Mission Delhi – Adam Burakowski, Gujarat Bhawan Restaurant
One of the one percent in 13 million.
[Text and photo by Mayank Austen Soofi]
Moong dal, arhar dal, vegetable kofta, aloo gobhi matar, farsan, choorma laddu, dhokla, tillar papad and fresh rotis. This picturesque Gujarati thali will soon be a sweet, aching memory to the Polish ambassador. With his five-year term in India coming to an end, Adam Burakowski is to wind down the cozy routine he had built so lovingly around this homey meal. Each time a short half-hour spell of appointment-free afternoon chanced to ease his otherwise packed schedule at the embassy in Shanti Path, the ambassador would be ferried in his long, black car by chauffeur Sunil Kumar to Gujarat Bhawan in Kautilya Marg—a mere five-minute drive. There, His Excellency would sign-in in the visitors’ register, walk to the Gujarat Bhawan Restaurant within, claim a window-side table and order the comforting thali—the many dishes rotating daily, the additional servings unlimited, and all of it for 210 rupees.
“I will especially miss the Special Gujarati thali that comes with the addition of mithai,” he mutters, tearing a piece of roti, scooping into it a bit of gobhi. The ambassador’s next posting is in South Africa. Before he leaves Delhi, he wishes to meet a favourite Delhi walla—novelist Surender Mohan Pathak. “I once read somewhere that he lives in Karol Bagh.” The envoy from Europe reads Pathak in original Hindi, which he self-taught himself with help from Bollywood films and Lata Mangeshkar love songs. The ambassador picked up our language long before he became an ambassador, when he would frequently fly to Delhi from hometown Warsaw as a political science research scholar. Gradually, “main Dilli wala ban gaya.”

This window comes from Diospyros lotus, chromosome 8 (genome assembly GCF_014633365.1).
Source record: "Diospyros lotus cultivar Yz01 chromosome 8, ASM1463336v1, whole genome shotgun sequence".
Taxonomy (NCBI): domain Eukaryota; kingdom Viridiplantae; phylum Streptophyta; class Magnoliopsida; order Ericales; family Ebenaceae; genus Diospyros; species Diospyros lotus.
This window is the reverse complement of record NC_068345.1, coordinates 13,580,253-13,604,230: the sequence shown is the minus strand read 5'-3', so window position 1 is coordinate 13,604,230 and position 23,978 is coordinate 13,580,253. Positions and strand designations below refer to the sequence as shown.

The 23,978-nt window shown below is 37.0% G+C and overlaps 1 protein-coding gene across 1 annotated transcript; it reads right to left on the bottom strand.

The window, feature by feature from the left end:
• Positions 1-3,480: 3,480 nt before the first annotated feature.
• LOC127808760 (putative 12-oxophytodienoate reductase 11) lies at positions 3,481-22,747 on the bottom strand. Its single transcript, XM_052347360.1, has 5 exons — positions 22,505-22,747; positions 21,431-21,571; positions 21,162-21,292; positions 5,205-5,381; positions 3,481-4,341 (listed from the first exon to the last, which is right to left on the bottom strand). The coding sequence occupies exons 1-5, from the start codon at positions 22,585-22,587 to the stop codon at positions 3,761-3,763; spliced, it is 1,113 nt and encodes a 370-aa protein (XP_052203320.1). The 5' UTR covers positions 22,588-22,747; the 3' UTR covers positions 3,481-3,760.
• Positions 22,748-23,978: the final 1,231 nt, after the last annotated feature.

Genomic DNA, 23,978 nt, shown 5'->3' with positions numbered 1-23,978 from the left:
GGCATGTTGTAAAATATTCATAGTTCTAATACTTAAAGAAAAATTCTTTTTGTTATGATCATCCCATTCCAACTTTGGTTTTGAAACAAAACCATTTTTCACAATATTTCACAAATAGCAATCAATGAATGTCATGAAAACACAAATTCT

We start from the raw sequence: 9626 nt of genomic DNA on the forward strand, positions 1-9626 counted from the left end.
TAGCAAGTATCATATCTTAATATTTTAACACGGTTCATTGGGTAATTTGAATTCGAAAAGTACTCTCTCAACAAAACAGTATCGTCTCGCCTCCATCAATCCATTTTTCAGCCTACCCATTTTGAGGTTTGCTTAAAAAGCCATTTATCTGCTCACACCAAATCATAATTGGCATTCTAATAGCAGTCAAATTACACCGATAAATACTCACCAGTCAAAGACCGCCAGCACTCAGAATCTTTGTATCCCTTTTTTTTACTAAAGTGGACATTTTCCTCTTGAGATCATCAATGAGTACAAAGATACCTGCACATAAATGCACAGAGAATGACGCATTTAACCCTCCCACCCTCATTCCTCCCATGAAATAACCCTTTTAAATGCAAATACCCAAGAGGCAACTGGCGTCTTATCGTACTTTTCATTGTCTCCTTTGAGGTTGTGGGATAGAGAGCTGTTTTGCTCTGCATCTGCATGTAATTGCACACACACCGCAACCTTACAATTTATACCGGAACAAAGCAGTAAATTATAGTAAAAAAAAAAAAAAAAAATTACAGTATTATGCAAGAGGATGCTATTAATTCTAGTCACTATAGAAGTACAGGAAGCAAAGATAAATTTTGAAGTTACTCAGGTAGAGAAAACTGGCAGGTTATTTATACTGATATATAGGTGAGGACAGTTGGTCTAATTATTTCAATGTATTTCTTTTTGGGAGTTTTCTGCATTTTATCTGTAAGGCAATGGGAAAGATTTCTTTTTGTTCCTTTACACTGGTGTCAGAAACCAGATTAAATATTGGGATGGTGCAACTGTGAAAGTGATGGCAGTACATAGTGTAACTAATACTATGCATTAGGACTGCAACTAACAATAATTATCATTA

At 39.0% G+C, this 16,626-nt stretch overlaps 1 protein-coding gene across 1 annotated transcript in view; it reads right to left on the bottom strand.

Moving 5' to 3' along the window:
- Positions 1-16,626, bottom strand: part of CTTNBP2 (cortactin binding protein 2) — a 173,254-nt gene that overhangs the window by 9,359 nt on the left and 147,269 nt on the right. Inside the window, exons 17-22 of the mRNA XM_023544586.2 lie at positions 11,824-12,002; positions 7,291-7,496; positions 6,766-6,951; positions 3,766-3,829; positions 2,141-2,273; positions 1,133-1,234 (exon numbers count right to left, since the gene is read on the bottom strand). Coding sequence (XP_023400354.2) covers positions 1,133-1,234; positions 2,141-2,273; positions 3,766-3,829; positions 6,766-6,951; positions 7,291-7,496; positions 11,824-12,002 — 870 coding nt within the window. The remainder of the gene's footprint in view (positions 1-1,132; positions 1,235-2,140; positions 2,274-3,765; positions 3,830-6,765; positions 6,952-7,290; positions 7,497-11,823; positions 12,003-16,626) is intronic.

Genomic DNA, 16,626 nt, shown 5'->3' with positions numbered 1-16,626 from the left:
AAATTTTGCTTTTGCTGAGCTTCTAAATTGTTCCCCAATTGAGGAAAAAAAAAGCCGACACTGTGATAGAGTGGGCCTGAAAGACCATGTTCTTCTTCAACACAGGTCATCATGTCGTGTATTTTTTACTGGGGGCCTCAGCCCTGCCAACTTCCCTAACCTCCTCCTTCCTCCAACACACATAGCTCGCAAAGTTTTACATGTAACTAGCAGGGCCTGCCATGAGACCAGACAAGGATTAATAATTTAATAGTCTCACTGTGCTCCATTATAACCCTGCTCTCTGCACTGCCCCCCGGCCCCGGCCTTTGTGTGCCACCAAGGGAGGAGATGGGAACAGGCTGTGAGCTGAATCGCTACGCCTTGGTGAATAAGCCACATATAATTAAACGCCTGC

Casually breaking the crispy papad into two unequal halves, the ambassador gets senti about quitting Delhi. No more will he be able to stroll and snap mobile phone photos in Chandni Chowk, no more will he be able to party with Polish expats in Gurgaon, or lose himself in an aimless walk in Cyberhub. Neither does his new home in Pretoria, South Africa capital, boasts of anything comparable to the grand history of his New Delhi home. The white art-deco bungalow at 1 Tilak Marg was Dr BR Ambedkar home as India’s first law minister. “For about five years, I worked in the same cabinet where Dr Ambedkar used to work when he was writing the Constitution of India. It gives me a lot of inspiration. Myself being a scholar I know I cannot match his level, but at least I’m trying.”
After finishing the khana (the pickles stay untouched), the ambassador instinctively discharges the closing rituals of his Gujarat Bhawan routine. He gets up from the table, thanks the waiters, walks to the desk, pays in cash (he always brings the exact change), heads to the basin, washes his hands, and walks out. Within weeks Adam Burakowski shall cease to be a Delhi walla.
[This is the 528th portrait of Mission Delhi project]